Monday, November 17, 2008

Yes, I'm Sitting, Happy Sailor!

I love Anglican church music, including the congregational hymn singing ... but to be perfectly honest, they all sound like this to me if I'm not looking at the Hymnal ...

Sunday, November 16, 2008

The New American Anglican Province!

Thanks be to God! The new American Anglican Province will be formed, God being our helper, on December 3rd, 2008.

This video is from AnglicanTV ...



Note to Katharine Jefferts Schori: Suppose this black pit of a kingdom of yours is the only world. Well, it strikes me as a pretty poor one. We’re just babies making up a game, if you’re right. But four dioceses playing a game can make a play-Province which licks your "real" Province hollow.

Finish Line - Slot Cars as Fine Art

Near the bottom of this post, I mentioned that Edo Bertoglio would be creating a Thingie-related (slot car) exhibition for an art gallery. The poster for the event has been released. It is to take place on November 27 at Galleria Pack Milano (Milan, Italy). Nicely done website they have, by the way. Here's the poster:



And here is Edo's Thingie collection!

Saturday, November 15, 2008

Another Cheer for Organized Religion ...

As a postscript to this blog entry, I would like to mention one additional benefit of Organized Religion, and that is its beautiful power to influence even the shape of our rebellions from God.

One huge benefit I obtained from growing up in Organized Religion was that when I went through my (seemingly obligatory, no?) college-age rebellion from God, it was the real, almighty, triune God of the Bible, and the truly incarnate God/man Jesus Christ against whom I rebelled, and not some 3rd-rate imaginary deity.

Wednesday, November 12, 2008

Hot Rod Anglican T-Shirt Blowout Sale !!!



To welcome all my new readers, who may have wandered over from StandFirm or MCJ ... I am holding a special "Buy it While There's Still Such a Thing as Anglicanism" T-shirt sale!

*** Not available in stores! ***

Available in Men's Medium-Large-XL sizes (Hanes Beefy-T), and Women's Cap Sleeve T (M-L-XL - see size chart below, because they run small!) ...


If you're ready to order, please click on the convenient PayPal button below ...




Style / Size





Here is the sizing chart for the Ladies' T-shirts:



And here is the lovely Tracy, modeling one of these fine shirts!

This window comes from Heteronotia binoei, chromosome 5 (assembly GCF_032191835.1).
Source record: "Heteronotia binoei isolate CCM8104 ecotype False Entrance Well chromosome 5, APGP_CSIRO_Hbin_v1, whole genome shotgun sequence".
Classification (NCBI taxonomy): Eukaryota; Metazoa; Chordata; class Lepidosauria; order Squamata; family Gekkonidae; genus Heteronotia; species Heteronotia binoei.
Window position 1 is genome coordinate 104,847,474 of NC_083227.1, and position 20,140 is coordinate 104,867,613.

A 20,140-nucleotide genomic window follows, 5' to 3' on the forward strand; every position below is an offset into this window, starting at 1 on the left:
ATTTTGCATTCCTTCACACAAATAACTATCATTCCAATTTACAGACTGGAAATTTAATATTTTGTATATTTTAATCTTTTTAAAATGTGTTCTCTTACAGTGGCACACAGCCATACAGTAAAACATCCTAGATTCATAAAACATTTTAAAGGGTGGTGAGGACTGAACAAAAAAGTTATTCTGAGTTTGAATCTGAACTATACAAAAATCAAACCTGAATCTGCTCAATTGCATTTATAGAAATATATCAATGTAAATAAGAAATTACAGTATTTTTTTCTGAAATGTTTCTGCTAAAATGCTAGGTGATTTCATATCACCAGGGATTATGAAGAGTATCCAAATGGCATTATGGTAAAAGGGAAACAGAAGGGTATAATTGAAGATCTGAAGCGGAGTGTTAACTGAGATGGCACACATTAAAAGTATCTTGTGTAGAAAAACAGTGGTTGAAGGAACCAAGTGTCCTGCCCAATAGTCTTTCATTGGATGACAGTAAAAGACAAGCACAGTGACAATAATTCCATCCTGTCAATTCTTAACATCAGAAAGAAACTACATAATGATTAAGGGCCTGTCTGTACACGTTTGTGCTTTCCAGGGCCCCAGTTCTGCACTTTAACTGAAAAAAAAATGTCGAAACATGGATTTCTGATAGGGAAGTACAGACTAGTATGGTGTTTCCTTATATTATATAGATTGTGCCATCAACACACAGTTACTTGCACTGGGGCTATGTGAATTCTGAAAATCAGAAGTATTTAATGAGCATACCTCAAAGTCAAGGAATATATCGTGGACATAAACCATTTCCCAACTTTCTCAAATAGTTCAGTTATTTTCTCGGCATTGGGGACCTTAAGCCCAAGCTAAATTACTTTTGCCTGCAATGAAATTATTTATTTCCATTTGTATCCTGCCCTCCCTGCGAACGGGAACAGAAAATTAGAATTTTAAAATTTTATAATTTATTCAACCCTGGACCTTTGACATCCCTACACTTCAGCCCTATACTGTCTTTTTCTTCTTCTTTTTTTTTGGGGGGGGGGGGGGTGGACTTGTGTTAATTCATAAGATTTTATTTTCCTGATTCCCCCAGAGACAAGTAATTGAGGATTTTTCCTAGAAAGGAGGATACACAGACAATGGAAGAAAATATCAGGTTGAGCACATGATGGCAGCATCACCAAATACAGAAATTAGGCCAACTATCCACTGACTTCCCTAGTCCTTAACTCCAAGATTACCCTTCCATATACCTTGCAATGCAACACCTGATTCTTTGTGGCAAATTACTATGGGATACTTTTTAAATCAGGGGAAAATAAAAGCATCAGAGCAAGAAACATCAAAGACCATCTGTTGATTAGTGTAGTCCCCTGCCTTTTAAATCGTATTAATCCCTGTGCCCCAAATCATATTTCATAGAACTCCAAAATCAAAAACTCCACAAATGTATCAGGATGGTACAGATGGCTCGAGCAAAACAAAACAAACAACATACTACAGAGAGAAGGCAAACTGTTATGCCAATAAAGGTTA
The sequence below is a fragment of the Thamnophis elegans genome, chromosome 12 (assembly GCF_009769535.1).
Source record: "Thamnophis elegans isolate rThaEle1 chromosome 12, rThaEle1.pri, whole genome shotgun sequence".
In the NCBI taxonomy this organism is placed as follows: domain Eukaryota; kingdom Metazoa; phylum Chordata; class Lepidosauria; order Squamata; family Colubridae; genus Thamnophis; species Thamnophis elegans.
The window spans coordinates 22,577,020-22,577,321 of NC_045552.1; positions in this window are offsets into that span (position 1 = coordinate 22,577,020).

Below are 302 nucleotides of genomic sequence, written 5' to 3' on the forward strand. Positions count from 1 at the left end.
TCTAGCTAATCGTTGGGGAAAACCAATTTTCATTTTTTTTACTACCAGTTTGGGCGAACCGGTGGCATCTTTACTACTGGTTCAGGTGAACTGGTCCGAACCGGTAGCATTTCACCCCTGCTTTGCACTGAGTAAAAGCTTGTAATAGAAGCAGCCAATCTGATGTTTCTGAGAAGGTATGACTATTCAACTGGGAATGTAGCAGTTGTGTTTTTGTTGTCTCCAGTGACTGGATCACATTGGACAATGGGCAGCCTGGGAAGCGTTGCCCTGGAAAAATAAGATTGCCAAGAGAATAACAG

Tuesday, November 11, 2008

We're Queer ... We're Here ... To Disrupt Your Worship

This attack by militiant homosexuals happened about 50 miles from my parish ...



Read about it here.

And from a sympathetic source, here.

Some of the comments at StandFirm are helpful.

As I've said before, there will be Christian martyrs made over this issue. The question is not if, but when? ...

A number of other questions occur to me, such as:

1) Would they have dared to try this in a mosque? What would have been the outcome?

2) How can we best protect against these people who wish to stop us from worshipping our God in peace? How can we make this costly enough for them that they will be forced to severely limit this sort of activity?

3) At what point would such people be satisfied? I can answer that one, at least: They will not be satisfied until every individual Christian and every church which believes homosexual sex to be sinful ... is utterly silenced.

In any case, brothers and sisters, I want you to take note of one thing: What you do on Sunday morning, kneeling in your pews, lifting your hearts up unto the Lord, adoring Christ in the Eucharist, affirming the historic Christian faith by reciting The Creed ... these are not small and insignificant things. They are actions which take place before the throne of God, in heaven. And, because Christ has taught us to pray, Thy will be done, on earth as it is in heaven ... the earthly strongholds of God's enemies are torn down when we worship God in the beauty of holiness.

God's enemies are aware of this, I think, if only instinctively. And, thus, they attack the problem at its proper root: the public worship of God.

Monday, November 10, 2008

The Lame Shall Enter First